Journal of Family Medicine and Primary Care

ORIGINAL ARTICLE
Year
: 2020  |  Volume : 9  |  Issue : 7  |  Page : 3582--3585

Should screening voluntary blood donors be used as strategy to diagnose diabetes and diabetic nephropathy?


Prabhat Agarwal1, Ashish Gautam1, Nikhil Pursnani1, Apoorva Jain1, Neetu Singh2, Boentika Singh1, Awantika Parihar1 
1 Department of Medicine, Sarojini Naidu Medical College, Agra, Uttar Pradesh, India
2 Department of Transfusion Medicine, Sarojini Naidu Medical College, Agra, Uttar Pradesh, India

Correspondence Address:
Dr. Apoorva Jain
Sarojini Naidu Medical College, Agra, Uttar Pradesh
India

Introduction and Aim: The present study aims to assess the glycemic status during voluntary blood donation as a strategy to detect undiagnosed diabetes mellitus and diabetic nephropathy. Material and Method: Study was conducted at a tertiary care hospital and medical college. All voluntary blood donors underwent random capillary blood glucose screening and patients who had random blood sugar exceeding 200 mg/dl were subjected to undergo oral glucose tolerance test (OGTT). The subjects thus detected diabetic by capillary blood sugar and OGTT underwent screening diabetic kidney disease with urine albumin to creatnine ratio (UACR). Data collected was statistically analyzed using SPSS 16 using Student's t test. Results: Seven hundred and sixty five males and 443 females were enrolled for the study. Capillary blood sugar of 54 subjects was ≥200 mg/dl. 48 subjects gave consent for OGTT, stratified data showed 22 subjects (12 males and 10 females) were in range of 200–300 mg/dl. 20 subjects (12 males and 8 females) were in range of 300–400 mg/dl, whereas 6 subjects (5 males and 1 female) had blood sugar more than 400 mg/dl. The HbA1C ranges in respective glycemic groups were 200–300 mg/dl – 7.4% to 8.6% (mean – 8.05%), 300–400 mg/dl – 8.7% to 11.8% (mean 9.63%), more than 400 mg/dl – 11.8% to 14.2% (mean – 13%). Male preponderance was observed in all glycemic groups, though the difference was statistically insignificant. Of the 48 diabetic subjects, 13 (27.08%) were detected to have albuminuria, of these 11 (22.91%) had microalbuminuria (UACR 30 – 300 mg/gm), whereas 2 (4.16%) had overt proteinuria (UACR exceeding 300 mg/gm). Conclusion: Glycemic screening with random capillary blood glucose screening, 75 gm 2 hour OGTT and HbA1C amongst voluntary blood donors can be used to detect pre diabetes and undiagnosed diabetes mellitus and diabetic nephropathy.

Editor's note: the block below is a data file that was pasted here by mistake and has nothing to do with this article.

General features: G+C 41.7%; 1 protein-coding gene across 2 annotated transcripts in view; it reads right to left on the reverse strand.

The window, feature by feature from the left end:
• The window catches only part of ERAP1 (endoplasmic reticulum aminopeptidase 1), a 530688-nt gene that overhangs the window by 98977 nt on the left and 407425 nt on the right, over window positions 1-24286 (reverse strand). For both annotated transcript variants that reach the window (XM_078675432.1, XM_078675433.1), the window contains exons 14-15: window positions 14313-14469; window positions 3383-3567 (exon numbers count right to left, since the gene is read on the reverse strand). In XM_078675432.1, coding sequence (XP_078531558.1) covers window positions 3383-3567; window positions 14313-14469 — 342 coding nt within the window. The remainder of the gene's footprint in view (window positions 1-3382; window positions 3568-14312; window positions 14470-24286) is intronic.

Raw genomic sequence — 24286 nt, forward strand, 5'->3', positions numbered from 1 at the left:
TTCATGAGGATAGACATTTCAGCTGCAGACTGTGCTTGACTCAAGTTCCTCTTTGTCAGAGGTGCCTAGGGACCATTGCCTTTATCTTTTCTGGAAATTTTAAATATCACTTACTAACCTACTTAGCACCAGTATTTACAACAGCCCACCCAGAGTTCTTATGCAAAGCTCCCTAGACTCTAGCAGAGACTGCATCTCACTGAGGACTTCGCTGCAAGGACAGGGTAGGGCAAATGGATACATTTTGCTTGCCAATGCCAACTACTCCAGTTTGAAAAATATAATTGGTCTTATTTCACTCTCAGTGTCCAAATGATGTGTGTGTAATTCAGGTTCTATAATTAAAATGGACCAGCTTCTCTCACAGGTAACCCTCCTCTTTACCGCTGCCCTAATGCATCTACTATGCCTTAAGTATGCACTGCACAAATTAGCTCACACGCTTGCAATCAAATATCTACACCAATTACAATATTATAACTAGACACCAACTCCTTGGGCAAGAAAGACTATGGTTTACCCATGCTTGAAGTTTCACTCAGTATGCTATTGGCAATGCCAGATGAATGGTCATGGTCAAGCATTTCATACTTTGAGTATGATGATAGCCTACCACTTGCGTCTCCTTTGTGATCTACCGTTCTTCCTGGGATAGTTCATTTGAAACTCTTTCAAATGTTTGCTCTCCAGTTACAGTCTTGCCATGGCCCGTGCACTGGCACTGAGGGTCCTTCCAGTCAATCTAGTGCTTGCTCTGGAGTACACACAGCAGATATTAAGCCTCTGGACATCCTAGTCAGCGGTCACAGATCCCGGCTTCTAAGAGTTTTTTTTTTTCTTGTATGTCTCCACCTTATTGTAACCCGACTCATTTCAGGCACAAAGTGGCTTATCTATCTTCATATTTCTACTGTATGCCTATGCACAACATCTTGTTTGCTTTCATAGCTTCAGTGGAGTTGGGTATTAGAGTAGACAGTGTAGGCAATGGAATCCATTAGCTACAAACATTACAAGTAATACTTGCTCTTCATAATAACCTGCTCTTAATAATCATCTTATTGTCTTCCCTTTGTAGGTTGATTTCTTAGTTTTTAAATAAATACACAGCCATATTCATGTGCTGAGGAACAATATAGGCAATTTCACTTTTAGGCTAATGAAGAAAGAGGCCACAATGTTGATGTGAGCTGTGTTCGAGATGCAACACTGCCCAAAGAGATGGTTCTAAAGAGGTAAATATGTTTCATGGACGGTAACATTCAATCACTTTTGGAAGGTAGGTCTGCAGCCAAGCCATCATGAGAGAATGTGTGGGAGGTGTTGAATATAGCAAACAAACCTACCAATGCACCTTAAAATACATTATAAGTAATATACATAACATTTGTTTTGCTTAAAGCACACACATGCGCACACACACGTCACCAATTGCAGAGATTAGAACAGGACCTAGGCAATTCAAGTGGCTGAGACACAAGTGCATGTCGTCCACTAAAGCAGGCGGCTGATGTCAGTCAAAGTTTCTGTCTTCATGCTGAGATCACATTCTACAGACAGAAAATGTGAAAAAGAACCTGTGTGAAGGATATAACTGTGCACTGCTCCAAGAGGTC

How to cite this article:
Agarwal P, Gautam A, Pursnani N, Jain A, Singh N, Singh B, Parihar A. Should screening voluntary blood donors be used as strategy to diagnose diabetes and diabetic nephropathy?.J Family Med Prim Care 2020;9:3582-3585


How to cite this URL:
Agarwal P, Gautam A, Pursnani N, Jain A, Singh N, Singh B, Parihar A. Should screening voluntary blood donors be used as strategy to diagnose diabetes and diabetic nephropathy?. J Family Med Prim Care [serial online] 2020 [cited 2021 May 13 ];9:3582-3585
Available from: https://www.jfmpc.com/article.asp?issn=2249-4863;year=2020;volume=9;issue=7;spage=3582;epage=3585;aulast=Agarwal;type=0